The Leaders in Natural Traditional
Sutherlandia frutescens is regarded as one of the most significant and multi-
The traditional Tswana name Phetola alludes to this: Phetola means it changes, meaning that the plant changes the course of many illnesses into a favourable outcome (similar to the European concept of an adaptogen).
The North Sotho name Lerumo-
The ancient Zulu name is Insiswa. This means the one who dispels darkness. This most probably refers to the plant’s anti-
The medicinal uses of Sutherlandia frutescens probably started with the Koi and Mana people. The plant was introduced to the early European settlers in the Cape. It gained popularity with the Afrikaans and English communities and has been used ever since as a Cape remedy for cancers and as a bitter tonic.
Recently, Vusamazulu Credo Mutwa widely recognised as the leader of the African traditional healer community, championed the Sutherlandia Frutescens as an herbal remedy for HIV/Aids patients. Subsequently, medical doctors and professors, who verified the plant’s extraordinary benefits for HIV/Aids patients, took up his cause.
Sutherlandia Frutescens is restricted to southern Africa and occurs in South Africa, Botswana and Namibia.
Plant Parts Used:
Europeans use mainly the leaves and sometimes all aboveground parts are included. Not yet documented is the fact that indigenous traditional healers use the roots as well as leaves.
There is a well-
Sutherlandia Frutescens is an old Cape remedy for stomach problems and internal cancers. It is also used as bitter tonic. According to tradition, the virtues of the plant extends to include remedies for colds, influenza, chicken pox, diabetes, varicose veins, haemorrhoids, inflammations, liver problems, backache and rheumatism. Historically, strong teas were taken. When the Europeans arrived in the Cape, they introduced alcoholic tinctures. These tinctures are still sold today in the Cape Province.
Sutherlandia Frutescens is used as an adaptogen and as a tonic for:
Definition of an Adaptogen:
A substance that invigorates or strengthens the system (also called a tonic).
Sutherlandia Frutescens seeds contain canavanine, a non-
Canavanine has anti-
The presence of pinitol explains the traditional anti diabetic use.
Safety and Toxicity:
In keeping with World Health Organization guidelines for the assessment of herbal medicines, Sutherlandia Frutescens is generally regarded as safe on the basis of its long history of safe use in South Africa. It is one of the few medicinal plants on the world market that has been formally studied for safety, in this case in vervet monkeys.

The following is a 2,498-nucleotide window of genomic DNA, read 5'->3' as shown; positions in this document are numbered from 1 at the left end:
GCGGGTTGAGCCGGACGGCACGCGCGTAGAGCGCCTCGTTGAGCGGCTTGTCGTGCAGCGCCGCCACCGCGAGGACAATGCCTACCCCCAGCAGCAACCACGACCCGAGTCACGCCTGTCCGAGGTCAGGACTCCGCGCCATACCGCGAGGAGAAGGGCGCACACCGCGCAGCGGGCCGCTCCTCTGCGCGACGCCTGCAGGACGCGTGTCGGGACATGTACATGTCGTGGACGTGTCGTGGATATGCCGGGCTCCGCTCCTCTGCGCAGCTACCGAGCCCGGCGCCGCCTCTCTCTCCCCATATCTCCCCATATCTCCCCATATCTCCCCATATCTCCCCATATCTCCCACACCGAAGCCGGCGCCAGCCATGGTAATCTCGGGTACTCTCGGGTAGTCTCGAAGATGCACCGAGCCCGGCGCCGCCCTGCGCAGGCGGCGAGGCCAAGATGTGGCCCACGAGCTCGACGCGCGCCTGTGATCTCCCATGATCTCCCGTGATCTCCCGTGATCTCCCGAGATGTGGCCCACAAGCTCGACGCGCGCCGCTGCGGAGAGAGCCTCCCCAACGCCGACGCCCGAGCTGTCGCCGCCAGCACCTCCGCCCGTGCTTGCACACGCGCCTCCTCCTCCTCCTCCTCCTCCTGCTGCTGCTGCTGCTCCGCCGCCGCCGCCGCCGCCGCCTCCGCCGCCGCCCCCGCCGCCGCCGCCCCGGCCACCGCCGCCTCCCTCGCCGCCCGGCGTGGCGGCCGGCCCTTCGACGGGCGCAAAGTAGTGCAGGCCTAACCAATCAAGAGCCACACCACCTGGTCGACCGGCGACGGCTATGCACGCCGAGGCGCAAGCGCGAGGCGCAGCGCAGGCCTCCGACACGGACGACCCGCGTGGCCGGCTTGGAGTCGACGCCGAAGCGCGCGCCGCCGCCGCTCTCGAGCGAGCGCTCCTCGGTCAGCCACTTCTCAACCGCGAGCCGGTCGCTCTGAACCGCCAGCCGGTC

The Medical Research Council of South Africa tested Sutherlandia Frutescens subsp. microphylla dried leaf powder for safety in 2001. The study was part of a Medical Research Council Indigenous Knowledge Systems (IKS) process to establish a "clinical platform" to assess the safety and efficacy of promising South African indigenous medicinal plants. No toxicity was apparent in any variable studied by the Medical Research Council.
As with most natural medicines on the world market, there are no scientific studies or reports on drug interactions with Sutherlandia Frutescens.
As seen on BBC2 Alternative Medicine:
In South Africa, BBC 2 TV presenter, Professor Kathy Sykes learnt of the herb Sutherlandia, which is being touted as a new weapon in the fight against HIV and AIDS. Professor Sykes discovers Sutherlandia is a complex chemical cocktail that has medicinal properties modern pharmaceuticals simply cannot reproduce.
… This highly bio-
Vusamazulu Credo Mutwa’s aunt was the first person to advocate the Sutherlandia as a natural treatment for HIV/Aids. She attracted the attention of the apartheid authorities who saw her conduct as a threat to the state. She was warned to be silent and threatened with dire consequences if she declined. She refused to stay silent and was subsequently kidnapped and never seen again. Credo Mutwa took up the mantle of his aunt and carried on advocating the Sutherlandia as a natural, non-
This story was told by Credo to our researcher, Tr./Dr. Rui de Carvalho, and other alternative practitioners on one of his visits to Credo Mutwa’s farm. Credo Mutwa also presented Tr./Dr. Rui de Carvalho with a Sutherlandia plant as a gift of friendship.
Common names: kankerbos (Afrikaans); cancer bush (Eng.); Lerumo-
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